The last painting for the prince, before he canceled Melendez’s royal commission in 1776, “Still Life with Cucumbers, Tomatoes and Kitchen Utensils,” 1774, is an astute composition showing the makings of a summer salad: knobby, irregularly sized cucumbers and bright red, bulbous tomatoes. A tin olive oil cruet, a corked ceramic bottle of vinegar, a stack of plates and a salt cellar complete what exhibition curators Hirschauer and Metzger call “one of his finest, most luminous paintings.”
Some still lifes were painted over other images, including royal portraits. One x-radiograph shows that a later image completely obscures a likeness of King Ferdinand VI.
In keeping with his close attention to detail, Melendez was fascinated by both the beauty and flaws in objects he depicted. Thus, in “Still Life with Pears, Bread, Jug and Wine Bottle,” circa 1772, he emphasized the bruises and pockmarks on the aging pears, made the loaf of bread look stale and recorded cooking fire burn marks on the ceramic jug. On the other hand, he beautifully recorded the reflection of an interior window on the neck of the dark wine bottle. This painting is a good example of the artist’s ability to turn a seemingly haphazard assemblage of ordinary objects into an aesthetically appealing image.
Melendez kept a supply of kitchenware and other ordinary objects, examples of which are on view, which often served as props in his paintings. He frequently reshuffled them to pose with different edibles, such as bread, cheese, fruit or vegetables.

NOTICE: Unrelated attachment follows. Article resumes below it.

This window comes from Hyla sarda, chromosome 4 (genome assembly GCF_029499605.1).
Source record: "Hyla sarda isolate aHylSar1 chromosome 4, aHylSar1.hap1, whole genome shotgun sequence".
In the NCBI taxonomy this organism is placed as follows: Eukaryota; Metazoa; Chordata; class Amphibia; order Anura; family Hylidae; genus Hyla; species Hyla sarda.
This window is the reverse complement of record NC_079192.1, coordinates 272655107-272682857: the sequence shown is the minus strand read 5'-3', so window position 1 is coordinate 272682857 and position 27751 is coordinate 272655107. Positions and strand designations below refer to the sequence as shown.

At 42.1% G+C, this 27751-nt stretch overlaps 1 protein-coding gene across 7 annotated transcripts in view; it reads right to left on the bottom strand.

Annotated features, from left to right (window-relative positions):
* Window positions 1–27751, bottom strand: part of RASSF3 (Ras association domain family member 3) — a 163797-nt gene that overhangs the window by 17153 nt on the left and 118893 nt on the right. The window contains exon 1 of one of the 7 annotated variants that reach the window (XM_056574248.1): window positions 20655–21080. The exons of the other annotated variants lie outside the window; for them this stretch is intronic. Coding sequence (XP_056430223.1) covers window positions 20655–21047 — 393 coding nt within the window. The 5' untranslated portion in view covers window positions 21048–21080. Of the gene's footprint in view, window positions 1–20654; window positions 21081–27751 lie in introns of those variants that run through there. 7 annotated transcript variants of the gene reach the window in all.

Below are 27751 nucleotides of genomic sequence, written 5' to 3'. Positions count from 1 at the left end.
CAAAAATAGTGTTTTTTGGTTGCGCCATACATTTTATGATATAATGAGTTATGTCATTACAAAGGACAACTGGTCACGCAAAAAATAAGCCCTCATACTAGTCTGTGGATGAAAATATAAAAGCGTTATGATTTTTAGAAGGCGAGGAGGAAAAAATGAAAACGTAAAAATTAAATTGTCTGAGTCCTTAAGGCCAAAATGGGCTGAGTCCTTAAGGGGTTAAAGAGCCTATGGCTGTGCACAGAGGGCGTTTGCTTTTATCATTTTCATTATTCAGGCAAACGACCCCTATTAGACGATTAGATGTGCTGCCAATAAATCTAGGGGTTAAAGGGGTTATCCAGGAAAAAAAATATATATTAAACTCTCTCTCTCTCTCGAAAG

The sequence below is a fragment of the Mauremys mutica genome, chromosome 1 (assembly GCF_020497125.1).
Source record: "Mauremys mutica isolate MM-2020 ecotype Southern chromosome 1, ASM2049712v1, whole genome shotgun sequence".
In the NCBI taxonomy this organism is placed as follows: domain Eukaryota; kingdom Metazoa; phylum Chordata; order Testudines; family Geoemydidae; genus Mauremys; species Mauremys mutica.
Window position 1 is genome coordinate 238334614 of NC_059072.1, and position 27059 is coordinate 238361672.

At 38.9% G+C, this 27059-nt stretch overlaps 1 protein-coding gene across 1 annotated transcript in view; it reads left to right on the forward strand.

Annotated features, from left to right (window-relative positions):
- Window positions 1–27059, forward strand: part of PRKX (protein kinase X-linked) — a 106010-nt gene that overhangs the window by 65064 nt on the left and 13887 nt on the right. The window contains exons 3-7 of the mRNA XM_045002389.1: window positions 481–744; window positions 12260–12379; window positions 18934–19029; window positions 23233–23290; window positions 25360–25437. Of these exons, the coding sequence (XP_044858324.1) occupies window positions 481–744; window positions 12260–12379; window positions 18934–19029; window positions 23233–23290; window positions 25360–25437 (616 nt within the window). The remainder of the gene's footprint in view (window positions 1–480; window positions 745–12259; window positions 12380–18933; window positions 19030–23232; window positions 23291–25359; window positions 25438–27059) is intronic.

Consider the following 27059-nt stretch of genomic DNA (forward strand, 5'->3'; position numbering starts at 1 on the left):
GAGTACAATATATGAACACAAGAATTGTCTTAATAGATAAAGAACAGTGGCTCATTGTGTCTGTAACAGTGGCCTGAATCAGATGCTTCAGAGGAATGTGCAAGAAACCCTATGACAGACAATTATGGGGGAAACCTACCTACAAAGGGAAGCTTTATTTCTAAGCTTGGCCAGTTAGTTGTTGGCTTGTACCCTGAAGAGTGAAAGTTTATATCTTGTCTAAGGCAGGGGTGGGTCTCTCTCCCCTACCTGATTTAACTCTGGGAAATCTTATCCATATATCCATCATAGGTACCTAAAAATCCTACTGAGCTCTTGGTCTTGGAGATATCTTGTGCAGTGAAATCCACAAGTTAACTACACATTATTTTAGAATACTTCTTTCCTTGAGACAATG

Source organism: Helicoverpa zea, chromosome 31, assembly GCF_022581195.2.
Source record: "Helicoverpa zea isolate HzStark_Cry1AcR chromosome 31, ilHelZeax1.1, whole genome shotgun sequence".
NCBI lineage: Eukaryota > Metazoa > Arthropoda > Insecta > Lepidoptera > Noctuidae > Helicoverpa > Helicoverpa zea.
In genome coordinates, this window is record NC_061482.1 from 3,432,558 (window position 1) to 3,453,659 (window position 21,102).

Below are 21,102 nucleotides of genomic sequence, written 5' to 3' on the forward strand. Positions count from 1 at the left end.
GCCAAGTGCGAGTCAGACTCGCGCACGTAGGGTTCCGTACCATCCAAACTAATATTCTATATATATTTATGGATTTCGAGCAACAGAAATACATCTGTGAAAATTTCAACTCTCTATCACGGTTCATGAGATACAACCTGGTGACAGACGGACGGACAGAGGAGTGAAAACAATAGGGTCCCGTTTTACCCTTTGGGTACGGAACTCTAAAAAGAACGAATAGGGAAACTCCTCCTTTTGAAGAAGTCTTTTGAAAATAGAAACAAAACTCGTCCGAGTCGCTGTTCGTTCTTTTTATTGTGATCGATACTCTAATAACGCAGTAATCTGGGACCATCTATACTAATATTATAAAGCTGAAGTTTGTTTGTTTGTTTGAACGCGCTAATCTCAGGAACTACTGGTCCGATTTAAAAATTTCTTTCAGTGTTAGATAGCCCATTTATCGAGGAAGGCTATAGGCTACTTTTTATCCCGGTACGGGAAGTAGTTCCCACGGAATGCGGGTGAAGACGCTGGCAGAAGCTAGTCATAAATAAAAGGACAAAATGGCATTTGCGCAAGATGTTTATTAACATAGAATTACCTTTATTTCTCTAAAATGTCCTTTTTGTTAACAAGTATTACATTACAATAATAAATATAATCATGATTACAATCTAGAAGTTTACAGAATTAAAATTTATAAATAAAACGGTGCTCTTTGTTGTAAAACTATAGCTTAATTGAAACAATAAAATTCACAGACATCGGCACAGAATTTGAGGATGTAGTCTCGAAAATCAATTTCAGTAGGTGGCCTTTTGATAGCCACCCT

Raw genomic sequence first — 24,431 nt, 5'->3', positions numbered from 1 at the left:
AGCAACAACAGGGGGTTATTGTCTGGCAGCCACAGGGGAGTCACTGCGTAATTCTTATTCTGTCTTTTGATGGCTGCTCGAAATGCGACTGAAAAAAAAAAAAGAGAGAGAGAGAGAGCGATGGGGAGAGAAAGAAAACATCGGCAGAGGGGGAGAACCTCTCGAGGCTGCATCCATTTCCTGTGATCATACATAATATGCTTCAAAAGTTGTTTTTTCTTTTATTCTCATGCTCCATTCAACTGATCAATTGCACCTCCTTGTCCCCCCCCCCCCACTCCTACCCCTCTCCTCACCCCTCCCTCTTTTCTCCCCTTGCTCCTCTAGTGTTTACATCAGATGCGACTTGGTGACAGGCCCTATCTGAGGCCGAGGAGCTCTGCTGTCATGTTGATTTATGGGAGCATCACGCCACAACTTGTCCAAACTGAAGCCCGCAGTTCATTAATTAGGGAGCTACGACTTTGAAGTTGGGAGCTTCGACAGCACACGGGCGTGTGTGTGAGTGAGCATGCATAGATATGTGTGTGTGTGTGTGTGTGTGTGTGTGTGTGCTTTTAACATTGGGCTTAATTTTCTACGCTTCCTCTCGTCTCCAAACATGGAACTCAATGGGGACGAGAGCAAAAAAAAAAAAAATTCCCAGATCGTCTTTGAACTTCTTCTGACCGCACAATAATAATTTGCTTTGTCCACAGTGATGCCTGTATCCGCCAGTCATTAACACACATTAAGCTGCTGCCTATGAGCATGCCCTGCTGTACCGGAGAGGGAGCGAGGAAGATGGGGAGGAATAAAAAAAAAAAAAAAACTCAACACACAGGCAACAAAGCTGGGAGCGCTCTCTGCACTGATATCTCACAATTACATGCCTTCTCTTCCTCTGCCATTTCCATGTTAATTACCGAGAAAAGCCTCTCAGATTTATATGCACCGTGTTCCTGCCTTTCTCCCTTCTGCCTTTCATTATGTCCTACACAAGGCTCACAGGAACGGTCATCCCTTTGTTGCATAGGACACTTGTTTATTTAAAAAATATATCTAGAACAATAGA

“Still Life with Melon and Pears,” painted around 1772, is a sort of review of Melendez’s favorite studio props: the cork wine cooler is found in at least ten other paintings; the basket, white kitchen cloth and iron-lidded ceramic bowl were regulars in his repertoire, and the large melon is a stunningly accurate replication of that fruit in other works.
Bread was his favorite still life object. In “Still Life with Bread, Bottle and Jug” and “Still Life with Bread, Grapes, Jug and Receptacles,” both around 1770, the two loaves of bread, a ceramic jug and projecting wooden handles are arranged identically, except that the artist has depicted them from different points of view. They share motifs, but each appears distinctive, with different foreground and background elements.
Similarly, Melendez reused motifs from finished paintings to make new and larger compositions. The birds in “Still Life with Pigeons, Onions, Bread and Kitchen Utensils,” circa 1774, were copied from pigeons in “Still Life with Game,” circa 1770, whereas the bread in “Still Life with Pigeons” was traced from “Still Life with Bread, Grapes.” These are particularly attractive, balanced images. The pigeons are painted with special skill.